New way forward for indigenous land claims
LOCAL governments and Aboriginal Land Councils are being encouraged to lodge expressions of interest for the Land Negotiations Program.
Minister for Lands and Forestry Paul Toole said the State Government was looking to enter into additional negotiations following the introductions of the program last year.
"These negotiations mean Aboriginal Land Councils and local governments can sit down with the NSW Government and consider land claims in a more efficient and strategic way,” Mr Toole said.
"These negotiations are intended to provide more certainty around land that holds cultural, spiritual or economic significance to indigenous communities.
"There will be an opportunity for local indigenous communities and local governments to have a direct say in the management of land that is not already classified as state-significant.”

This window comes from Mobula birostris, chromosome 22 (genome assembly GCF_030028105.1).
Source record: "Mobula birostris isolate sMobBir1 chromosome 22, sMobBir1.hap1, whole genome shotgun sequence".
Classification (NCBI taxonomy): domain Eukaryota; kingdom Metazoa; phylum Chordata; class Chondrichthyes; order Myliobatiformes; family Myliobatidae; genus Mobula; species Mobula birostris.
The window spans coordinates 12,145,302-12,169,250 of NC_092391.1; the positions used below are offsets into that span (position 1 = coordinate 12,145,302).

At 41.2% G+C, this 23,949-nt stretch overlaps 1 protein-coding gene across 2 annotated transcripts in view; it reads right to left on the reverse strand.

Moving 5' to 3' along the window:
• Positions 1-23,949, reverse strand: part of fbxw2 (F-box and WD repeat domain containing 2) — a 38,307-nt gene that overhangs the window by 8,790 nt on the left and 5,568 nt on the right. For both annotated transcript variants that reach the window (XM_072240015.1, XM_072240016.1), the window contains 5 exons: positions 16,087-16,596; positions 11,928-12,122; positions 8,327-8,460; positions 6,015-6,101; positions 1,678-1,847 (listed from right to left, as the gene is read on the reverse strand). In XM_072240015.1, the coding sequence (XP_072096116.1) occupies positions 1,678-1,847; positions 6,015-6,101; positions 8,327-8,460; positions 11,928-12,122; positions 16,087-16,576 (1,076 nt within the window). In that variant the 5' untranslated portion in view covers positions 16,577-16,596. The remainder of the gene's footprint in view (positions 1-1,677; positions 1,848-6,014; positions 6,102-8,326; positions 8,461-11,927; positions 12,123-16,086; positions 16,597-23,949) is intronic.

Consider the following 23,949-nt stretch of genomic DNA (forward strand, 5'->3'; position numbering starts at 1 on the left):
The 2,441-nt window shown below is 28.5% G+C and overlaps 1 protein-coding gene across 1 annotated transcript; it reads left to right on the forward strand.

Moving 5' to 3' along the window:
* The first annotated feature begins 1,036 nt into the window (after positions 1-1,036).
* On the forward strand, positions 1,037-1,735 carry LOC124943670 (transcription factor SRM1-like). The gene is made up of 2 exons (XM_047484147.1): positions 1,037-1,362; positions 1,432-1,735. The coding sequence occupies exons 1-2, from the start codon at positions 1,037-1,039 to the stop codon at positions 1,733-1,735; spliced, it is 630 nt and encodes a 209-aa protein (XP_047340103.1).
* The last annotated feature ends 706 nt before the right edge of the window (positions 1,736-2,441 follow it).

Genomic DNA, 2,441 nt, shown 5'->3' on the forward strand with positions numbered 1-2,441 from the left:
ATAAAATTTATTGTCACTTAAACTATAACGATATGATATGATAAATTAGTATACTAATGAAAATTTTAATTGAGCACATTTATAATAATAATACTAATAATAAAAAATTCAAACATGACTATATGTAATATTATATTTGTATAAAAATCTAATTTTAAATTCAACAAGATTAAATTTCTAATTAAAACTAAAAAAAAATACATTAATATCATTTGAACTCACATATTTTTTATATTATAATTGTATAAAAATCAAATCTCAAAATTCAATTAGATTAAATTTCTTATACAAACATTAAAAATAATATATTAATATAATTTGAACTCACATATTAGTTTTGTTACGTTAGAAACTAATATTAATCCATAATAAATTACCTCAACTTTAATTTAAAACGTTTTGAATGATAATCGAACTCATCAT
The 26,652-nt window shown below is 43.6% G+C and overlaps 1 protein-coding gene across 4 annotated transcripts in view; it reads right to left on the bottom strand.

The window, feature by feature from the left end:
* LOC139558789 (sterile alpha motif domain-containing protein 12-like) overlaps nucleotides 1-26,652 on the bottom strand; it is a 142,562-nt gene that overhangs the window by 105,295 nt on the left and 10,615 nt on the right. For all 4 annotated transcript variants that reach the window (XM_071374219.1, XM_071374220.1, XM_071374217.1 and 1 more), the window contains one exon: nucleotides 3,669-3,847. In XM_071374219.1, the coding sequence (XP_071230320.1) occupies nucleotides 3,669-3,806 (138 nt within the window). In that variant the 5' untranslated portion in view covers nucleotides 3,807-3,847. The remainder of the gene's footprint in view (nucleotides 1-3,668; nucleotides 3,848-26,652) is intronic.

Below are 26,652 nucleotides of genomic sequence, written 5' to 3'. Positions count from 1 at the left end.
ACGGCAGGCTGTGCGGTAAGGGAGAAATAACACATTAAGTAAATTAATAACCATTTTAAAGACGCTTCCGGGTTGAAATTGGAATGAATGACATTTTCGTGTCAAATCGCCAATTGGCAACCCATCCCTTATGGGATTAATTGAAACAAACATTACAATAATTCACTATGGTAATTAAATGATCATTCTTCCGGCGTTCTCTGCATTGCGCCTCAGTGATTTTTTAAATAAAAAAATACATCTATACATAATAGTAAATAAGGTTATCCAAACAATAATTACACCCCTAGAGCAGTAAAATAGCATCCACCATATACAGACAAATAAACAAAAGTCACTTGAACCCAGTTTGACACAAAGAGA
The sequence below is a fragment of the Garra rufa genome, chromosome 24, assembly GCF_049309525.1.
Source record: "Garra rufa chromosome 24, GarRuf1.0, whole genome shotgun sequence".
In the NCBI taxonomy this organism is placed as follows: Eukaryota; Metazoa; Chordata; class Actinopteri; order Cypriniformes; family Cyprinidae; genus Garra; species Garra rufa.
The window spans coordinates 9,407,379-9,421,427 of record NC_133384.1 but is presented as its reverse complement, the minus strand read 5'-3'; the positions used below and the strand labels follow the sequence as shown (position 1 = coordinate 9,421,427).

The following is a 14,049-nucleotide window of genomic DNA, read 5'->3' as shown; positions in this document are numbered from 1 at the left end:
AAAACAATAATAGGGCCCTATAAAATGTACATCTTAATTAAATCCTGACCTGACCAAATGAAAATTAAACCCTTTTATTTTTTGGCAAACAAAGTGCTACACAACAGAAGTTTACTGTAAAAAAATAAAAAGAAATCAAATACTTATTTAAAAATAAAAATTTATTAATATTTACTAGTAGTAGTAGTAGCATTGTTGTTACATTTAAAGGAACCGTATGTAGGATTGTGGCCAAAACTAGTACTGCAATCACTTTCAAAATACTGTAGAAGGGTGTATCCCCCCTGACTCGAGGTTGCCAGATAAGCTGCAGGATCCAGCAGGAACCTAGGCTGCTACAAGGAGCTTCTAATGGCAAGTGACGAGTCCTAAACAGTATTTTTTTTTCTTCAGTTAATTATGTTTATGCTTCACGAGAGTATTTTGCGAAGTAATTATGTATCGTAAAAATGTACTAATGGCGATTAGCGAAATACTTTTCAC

Mr Toole was joined by representatives of the NSW Aboriginal Land Council, Local Government NSW and other stakeholders at Parliament House on July 6 to launch this next phase of the program.
Minister for Aboriginal Affairs Sarah Mitchell said it's important local Aboriginal land councils are closely involved so land significant to their communities can be considered.
"The NSW Government is working with Aboriginal communities across the state to ensure everything we do is done in partnership with the communities,” Mrs Mitchell said.
"In NAIDOC Week, as we celebrate the history and culture of indigenous communities, we recognise indigenous peoples' strong spiritual connection to land.”
Mr Toole said the Land Negotiation Program started in 2016 as a pilot, commencing in four local government areas - Tweed, Tamworth, Federation and Northern Beaches councils.
"We want to hear from other local governments and Aboriginal land councils interested in taking part in this voluntary program, which aims to deliver better management of Crown land for the benefit of the entire community,” Mr Toole said.
Expressions of interest close August 18.
For more information visit the Crown land website.